Modi February agenda of 10 items.
I think it is almost brilliant to put the fact at the top of the list that bureaucrats should be encouraged to make fearless decisions. In a sense, he has reached the heart of the problem of paralysis. The Indian government is extremely large and it is difficult to try to believe that one leader can make the whole difference. This is a federal system. In a big bureaucracy, you cannot transform any situation without co-opting the bureaucracy.
So empowerment becomes important. This is a good sign. If you remember, one of Modi’s main concerns was his autocratic style of functioning. Putting the empowerment of the bureaucracy at the top of the agenda, I think one has to appreciate and acknowledge that this is definitely not an act of an autocrat.
For the dissolution of ministerial groups.
Without making too much of a bad time, he is an example for business schools of how to exercise leadership and influence from day one of a new job. It sets a clear agenda and makes a clear promise to measure progress against this clear agenda. For example, drawing up a 100-day agenda will make it clear what the matrix for measuring the success of that agenda would be. It is important to make gradual progress towards this agenda every day and to report progress transparently. He has prepared his team, which is a focused team. For me, any decision should not be a major reform, but a signal for proactive decision-making and the elimination of bureaucracy and red tape. And a promise of even faster decision-making in the future.
On short immediate priorities.
Back in the ’80s, I had written a column called “Roads to Nowhere.” We didn’t build enough roads at that time. (Among) America’s competitive advantages are highways and its transportation network. They are like blood vessels for the economy and create job opportunities. Therefore, in a funny way, the best thing anyone can do to create an inclusive economy is, ironically, by building roads, because access to markets or lack of access to markets is one of the most discriminatory things. that one can do to the poor, especially to the poor in rural areas. This is not a point we automatically think of, but roads are a mechanism for creating economic inclusion. So I think the sooner you do it, the better for the economy. There is huge economic data showing that roads (give) a greater boost to rural incomes than even irrigation. This will help double the income of families and allow for a kind of diversity of dependence on agriculture that creates productivity.
About India-US relations.
I’ve been here (in the US) for a long time. The Indian elections have aroused great interest. Most diplomatic and political experts are now urging the Washington leadership not to miss out on what they see as a diplomatic opportunity for the United States to reach and restore very strong relations with India. They believe that the United States has lost ground over the controversial visa and that it must now rediscover the ground and build strong relations.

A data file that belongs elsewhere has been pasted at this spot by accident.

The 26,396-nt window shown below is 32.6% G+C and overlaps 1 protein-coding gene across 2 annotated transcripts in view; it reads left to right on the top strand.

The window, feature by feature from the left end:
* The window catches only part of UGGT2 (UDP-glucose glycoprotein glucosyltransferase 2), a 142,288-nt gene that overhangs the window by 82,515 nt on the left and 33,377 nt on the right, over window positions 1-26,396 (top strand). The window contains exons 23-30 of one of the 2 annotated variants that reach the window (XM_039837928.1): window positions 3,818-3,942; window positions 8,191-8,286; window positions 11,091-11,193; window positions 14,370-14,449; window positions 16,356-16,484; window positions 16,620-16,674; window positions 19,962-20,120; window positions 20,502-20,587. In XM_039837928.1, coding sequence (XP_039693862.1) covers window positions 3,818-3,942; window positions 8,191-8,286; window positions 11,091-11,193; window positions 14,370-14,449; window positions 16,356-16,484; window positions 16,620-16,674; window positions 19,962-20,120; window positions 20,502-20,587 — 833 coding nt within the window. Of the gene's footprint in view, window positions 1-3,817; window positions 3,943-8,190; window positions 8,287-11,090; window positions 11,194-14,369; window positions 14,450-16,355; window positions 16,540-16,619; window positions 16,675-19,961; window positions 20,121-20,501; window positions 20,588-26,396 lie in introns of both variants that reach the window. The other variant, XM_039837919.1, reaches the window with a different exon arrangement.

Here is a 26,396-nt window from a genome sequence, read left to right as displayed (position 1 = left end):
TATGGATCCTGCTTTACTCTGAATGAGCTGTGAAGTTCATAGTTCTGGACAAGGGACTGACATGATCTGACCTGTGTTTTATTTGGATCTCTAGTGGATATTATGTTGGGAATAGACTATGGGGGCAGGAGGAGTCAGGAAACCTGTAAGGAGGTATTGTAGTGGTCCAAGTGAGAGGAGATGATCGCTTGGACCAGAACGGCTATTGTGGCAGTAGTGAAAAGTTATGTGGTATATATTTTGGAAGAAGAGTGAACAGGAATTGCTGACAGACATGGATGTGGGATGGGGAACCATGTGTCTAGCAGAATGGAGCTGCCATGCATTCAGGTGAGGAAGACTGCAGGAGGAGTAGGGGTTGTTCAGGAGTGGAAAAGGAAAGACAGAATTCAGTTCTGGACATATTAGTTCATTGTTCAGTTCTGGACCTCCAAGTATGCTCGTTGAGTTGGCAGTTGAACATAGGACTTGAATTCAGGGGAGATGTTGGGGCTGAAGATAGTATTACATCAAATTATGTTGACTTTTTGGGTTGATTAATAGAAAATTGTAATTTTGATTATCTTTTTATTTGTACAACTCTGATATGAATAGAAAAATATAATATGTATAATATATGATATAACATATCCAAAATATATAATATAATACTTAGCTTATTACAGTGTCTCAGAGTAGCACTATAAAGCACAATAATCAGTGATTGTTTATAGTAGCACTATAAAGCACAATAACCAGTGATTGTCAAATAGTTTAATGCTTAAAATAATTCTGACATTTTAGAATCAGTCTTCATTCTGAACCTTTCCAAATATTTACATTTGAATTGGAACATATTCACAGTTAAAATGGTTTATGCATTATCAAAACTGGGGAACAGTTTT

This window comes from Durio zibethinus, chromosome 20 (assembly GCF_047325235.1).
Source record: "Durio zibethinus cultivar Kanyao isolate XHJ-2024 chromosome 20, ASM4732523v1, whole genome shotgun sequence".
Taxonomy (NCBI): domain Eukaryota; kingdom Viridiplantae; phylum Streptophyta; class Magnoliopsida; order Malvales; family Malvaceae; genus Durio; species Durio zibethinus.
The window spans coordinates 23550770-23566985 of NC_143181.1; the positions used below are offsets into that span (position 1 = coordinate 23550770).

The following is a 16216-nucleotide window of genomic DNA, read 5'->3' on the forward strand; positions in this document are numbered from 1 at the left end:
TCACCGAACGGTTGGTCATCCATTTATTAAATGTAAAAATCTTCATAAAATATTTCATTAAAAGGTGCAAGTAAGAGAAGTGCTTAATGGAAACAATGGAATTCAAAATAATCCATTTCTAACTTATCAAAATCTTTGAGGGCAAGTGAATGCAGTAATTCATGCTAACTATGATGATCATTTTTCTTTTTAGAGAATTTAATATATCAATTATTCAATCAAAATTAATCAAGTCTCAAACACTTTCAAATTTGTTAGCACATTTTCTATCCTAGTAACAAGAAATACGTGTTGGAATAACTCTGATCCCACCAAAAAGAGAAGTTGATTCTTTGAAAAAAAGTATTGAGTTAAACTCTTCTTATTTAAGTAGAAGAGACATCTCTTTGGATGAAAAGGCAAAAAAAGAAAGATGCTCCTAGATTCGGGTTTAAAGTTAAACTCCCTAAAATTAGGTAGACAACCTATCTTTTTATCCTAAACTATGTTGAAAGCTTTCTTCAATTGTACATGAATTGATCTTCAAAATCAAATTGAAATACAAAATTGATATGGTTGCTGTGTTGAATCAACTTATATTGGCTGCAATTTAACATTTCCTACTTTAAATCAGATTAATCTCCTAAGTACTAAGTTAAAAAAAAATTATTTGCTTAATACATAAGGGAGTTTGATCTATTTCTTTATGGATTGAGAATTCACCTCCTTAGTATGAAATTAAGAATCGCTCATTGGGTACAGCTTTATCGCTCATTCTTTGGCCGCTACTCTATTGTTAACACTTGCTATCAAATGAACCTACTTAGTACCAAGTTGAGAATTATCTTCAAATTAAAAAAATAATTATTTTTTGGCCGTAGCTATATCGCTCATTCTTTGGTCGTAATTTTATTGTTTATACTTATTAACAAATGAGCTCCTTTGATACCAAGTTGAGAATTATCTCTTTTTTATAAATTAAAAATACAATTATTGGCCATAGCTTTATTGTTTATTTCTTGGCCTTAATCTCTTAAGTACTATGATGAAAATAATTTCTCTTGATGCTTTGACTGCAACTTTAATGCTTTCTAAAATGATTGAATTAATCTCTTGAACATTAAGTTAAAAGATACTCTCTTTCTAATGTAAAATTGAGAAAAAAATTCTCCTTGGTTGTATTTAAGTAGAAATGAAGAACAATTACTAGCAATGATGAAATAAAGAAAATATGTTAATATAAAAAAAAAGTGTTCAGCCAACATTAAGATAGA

There is a feeling that both Japan and China have stolen a campaign to build this kind of relationship with India. In my opinion, there will be a strong effort on the part of the decision-makers here to contact the Prime Minister and his colleagues to restore relations.
The notion that the new government will lean more to the east – Japan, China, South Korea.
There is considerable interest from Japan. This is a country with a liquidity surplus and an investment surplus. Modi is aware of this. The reason Japanese investors are refraining is because they have not felt any of the promises we have made to gain momentum.
In the field of construction and large industrial projects, they can take a leading position in large projects here. At the same time, everyone speculated on the position of the prime minister and the cabinet, and the prime minister is his own man. My contention is that our Prime Minister is a practical man and knows that any kind of revenge has no role in foreign policy.
I think his whole goal is to improve India’s economic health and thereby win what India’s legitimate role in the world should be. The fact that we are the largest democracy in the world and we are all aware that the strength and role of a nation in global affairs comes from economic power. I think that in his own way and at the right time he will respond positively when the right signals are sent by the US administration.
For FDI in defense
We have been consistent since we entered into joint ventures with foreign companies. We have not changed our position. From the very beginning, we have told the government that it is a positive step to allow at least 49% of investments through the automatic route. Because this encourages the foreign partner to implement the technology in the JV. Otherwise, they are wary of providing 100% support to the Joint Undertaking. So, if you really want the best technology to be produced here, then (it should be) a minimum of 49% share, which we have always advocated.
About Mahindra’s investment plans.
We have never given up on investing. Even during the downturn, we never stopped investing. We invested in the car factory in Chakan when the economy was in recession; we also invested in the tractor plant in Zaherabad when the tractor market was witnessing a downturn. When the tractor market improved, we were able to increase our production. We always have a long-term view of the economy. We are constantly investing. In defense, for example, if the government starts buying again for the much-needed upgrade, then we will certainly make the investment. Pawan (Goenka) said that we are considering an investment of 4,000 crore rupees, which is independent of the new developments. That was something we were going to do.